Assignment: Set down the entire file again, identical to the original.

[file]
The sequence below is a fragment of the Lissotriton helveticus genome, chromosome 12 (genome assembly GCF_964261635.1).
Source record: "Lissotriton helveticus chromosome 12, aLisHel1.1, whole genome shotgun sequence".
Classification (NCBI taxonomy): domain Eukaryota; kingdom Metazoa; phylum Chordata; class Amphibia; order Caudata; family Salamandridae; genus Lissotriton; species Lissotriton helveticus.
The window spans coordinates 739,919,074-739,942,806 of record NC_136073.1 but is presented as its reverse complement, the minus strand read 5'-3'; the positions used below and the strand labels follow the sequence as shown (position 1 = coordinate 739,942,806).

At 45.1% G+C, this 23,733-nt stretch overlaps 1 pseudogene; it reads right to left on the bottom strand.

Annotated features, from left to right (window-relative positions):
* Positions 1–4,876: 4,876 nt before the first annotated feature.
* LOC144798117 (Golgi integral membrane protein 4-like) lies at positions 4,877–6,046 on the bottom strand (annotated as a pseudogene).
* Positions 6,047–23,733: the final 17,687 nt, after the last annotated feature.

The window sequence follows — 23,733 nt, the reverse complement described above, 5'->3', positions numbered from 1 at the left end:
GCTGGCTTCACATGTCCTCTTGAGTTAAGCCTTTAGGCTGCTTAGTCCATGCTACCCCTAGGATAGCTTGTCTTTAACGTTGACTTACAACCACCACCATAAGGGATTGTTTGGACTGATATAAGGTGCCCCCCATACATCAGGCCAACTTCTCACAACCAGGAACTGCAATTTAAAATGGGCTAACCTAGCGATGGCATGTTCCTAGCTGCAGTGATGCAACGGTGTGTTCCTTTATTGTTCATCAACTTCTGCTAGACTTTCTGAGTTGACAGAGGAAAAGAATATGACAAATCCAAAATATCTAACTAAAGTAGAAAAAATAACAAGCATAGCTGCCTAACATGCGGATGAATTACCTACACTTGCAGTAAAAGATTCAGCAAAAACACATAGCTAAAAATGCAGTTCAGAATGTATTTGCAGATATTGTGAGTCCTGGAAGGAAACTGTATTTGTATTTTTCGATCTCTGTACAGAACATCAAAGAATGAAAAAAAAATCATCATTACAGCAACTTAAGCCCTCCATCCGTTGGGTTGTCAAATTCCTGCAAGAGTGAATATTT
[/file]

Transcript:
The sequence below is a fragment of the Lissotriton helveticus genome, chromosome 12 (genome assembly GCF_964261635.1).
Source record: "Lissotriton helveticus chromosome 12, aLisHel1.1, whole genome shotgun sequence".
Classification (NCBI taxonomy): domain Eukaryota; kingdom Metazoa; phylum Chordata; class Amphibia; order Caudata; family Salamandridae; genus Lissotriton; species Lissotriton helveticus.
The window spans coordinates 739,919,074-739,942,806 of record NC_136073.1 but is presented as its reverse complement, the minus strand read 5'-3'; the positions used below and the strand labels follow the sequence as shown (position 1 = coordinate 739,942,806).

At 45.1% G+C, this 23,733-nt stretch overlaps 1 pseudogene; it reads right to left on the bottom strand.

Annotated features, from left to right (window-relative positions):
* Positions 1–4,876: 4,876 nt before the first annotated feature.
* LOC144798117 (Golgi integral membrane protein 4-like) lies at positions 4,877–6,046 on the bottom strand (annotated as a pseudogene).
* Positions 6,047–23,733: the final 17,687 nt, after the last annotated feature.

The window sequence follows — 23,733 nt, the reverse complement described above, 5'->3', positions numbered from 1 at the left end:
GCTGGCTTCACATGTCCTCTTGAGTTAAGCCTTTAGGCTGCTTAGTCCATGCTACCCCTAGGATAGCTTGTCTTTAACGTTGACTTACAACCACCACCATAAGGGATTGTTTGGACTGATATAAGGTGCCCCCCATACATCAGGCCAACTTCTCACAACCAGGAACTGCAATTTAAAATGGGCTAACCTAGCGATGGCATGTTCCTAGCTGCAGTGATGCAACGGTGTGTTCCTTTATTGTTCATCAACTTCTGCTAGACTTTCTGAGTTGACAGAGGAAAAGAATATGACAAATCCAAAATATCTAACTAAAGTAGAAAAAATAACAAGCATAGCTGCCTAACATGCGGATGAATTACCTACACTTGCAGTAAAAGATTCAGCAAAAACACATAGCTAAAAATGCAGTTCAGAATGTATTTGCAGATATTGTGAGTCCTGGAAGGAAACTGTATTTGTATTTTTCGATCTCTGTACAGAACATCAAAGAATGAAAAAAAAATCATCATTACAGCAACTTAAGCCCTCCATCCGTTGGGTTGTCAAATTCCTGCAAGAGTGAATATTT